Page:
According to the first and second diagram they require more weight and displacement to achieve the same power, but the "density" diagram do not show relevant differences with two stroke engines. Considerations on power and displacements relationships has been already done on the February 1996 issue of Nautica (#406), and practically are equal to those one can make on weight. However the weight to power ratio can be dramatically effected by engine's accessories (such as trim or built in fuel tank), transmission length and starting system (manual or electric). Weight is, anyway, a very important factor to be considered when buying an out board engine: on smaller ones it means a comfortable object to transport, and for larger models the maximum weight carrying capacity of the boat have to be considered. Actually one should not buy a horse bigger than the stable or, even worst, larger than the coach it has to drawn.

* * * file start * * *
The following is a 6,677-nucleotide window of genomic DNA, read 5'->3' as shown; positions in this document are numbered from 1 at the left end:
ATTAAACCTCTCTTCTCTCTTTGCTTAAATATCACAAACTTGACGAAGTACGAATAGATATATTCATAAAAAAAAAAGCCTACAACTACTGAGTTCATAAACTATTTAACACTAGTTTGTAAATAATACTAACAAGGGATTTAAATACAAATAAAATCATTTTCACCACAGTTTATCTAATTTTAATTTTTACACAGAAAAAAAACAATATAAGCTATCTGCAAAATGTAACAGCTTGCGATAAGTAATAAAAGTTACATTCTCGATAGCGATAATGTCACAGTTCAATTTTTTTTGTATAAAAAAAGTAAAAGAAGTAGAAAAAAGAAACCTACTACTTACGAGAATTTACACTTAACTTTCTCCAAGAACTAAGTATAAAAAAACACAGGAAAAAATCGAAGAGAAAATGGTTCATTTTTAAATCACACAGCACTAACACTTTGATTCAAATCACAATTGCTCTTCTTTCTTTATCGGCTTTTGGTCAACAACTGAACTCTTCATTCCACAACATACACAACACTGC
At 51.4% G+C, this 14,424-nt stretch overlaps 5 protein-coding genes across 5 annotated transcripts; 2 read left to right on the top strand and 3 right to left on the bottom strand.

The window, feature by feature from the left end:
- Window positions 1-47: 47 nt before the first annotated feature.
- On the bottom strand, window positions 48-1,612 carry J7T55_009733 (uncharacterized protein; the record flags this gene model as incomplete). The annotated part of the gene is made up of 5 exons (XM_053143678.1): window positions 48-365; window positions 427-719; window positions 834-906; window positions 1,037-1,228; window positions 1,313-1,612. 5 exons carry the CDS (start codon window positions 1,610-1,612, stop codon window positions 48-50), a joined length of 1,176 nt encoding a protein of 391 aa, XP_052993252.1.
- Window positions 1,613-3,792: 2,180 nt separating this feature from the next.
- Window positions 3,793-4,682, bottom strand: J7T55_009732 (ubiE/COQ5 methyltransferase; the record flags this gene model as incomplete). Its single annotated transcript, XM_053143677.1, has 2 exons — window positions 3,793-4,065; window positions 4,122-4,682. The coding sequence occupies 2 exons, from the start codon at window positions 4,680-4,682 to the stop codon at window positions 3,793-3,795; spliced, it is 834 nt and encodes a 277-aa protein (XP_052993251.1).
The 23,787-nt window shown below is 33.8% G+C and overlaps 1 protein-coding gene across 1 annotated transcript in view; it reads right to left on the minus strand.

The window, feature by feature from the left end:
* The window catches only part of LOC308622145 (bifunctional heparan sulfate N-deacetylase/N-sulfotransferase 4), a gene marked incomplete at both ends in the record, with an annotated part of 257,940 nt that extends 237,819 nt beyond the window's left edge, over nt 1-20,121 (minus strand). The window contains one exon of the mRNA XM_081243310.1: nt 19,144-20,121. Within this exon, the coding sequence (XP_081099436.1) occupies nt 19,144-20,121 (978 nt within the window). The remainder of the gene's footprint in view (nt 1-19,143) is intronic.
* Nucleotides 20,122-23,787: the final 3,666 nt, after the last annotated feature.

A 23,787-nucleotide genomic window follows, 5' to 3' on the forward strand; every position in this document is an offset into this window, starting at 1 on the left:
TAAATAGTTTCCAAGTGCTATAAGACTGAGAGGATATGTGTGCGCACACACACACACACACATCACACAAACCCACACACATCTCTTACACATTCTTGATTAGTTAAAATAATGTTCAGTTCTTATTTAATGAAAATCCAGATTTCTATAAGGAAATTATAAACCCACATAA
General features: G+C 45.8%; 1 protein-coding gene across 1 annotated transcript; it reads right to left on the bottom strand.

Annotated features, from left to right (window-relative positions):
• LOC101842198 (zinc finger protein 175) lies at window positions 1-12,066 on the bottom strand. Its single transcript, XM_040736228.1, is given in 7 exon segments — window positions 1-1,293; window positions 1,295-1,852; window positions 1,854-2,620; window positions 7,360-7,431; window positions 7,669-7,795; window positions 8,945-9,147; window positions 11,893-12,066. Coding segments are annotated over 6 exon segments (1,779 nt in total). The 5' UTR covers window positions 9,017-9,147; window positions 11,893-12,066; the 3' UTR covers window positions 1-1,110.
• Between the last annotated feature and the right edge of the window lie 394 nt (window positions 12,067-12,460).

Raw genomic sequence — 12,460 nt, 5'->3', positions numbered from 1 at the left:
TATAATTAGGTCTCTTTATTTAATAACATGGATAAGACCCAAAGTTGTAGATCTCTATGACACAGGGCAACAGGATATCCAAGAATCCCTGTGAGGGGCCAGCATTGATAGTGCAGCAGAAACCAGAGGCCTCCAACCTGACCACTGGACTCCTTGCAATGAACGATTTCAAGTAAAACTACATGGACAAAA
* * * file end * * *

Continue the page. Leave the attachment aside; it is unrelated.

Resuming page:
It could sound strange but, using the two first logarithmic diagrams, one could buy out board engines by weight or by volume: choosing kilos or liters (which means one diagram or the other) is about the same thing if one consider that, according to the third diagram (the "density" one) to obtain the same result a liter of displacement is more or less 100 kilos of engine.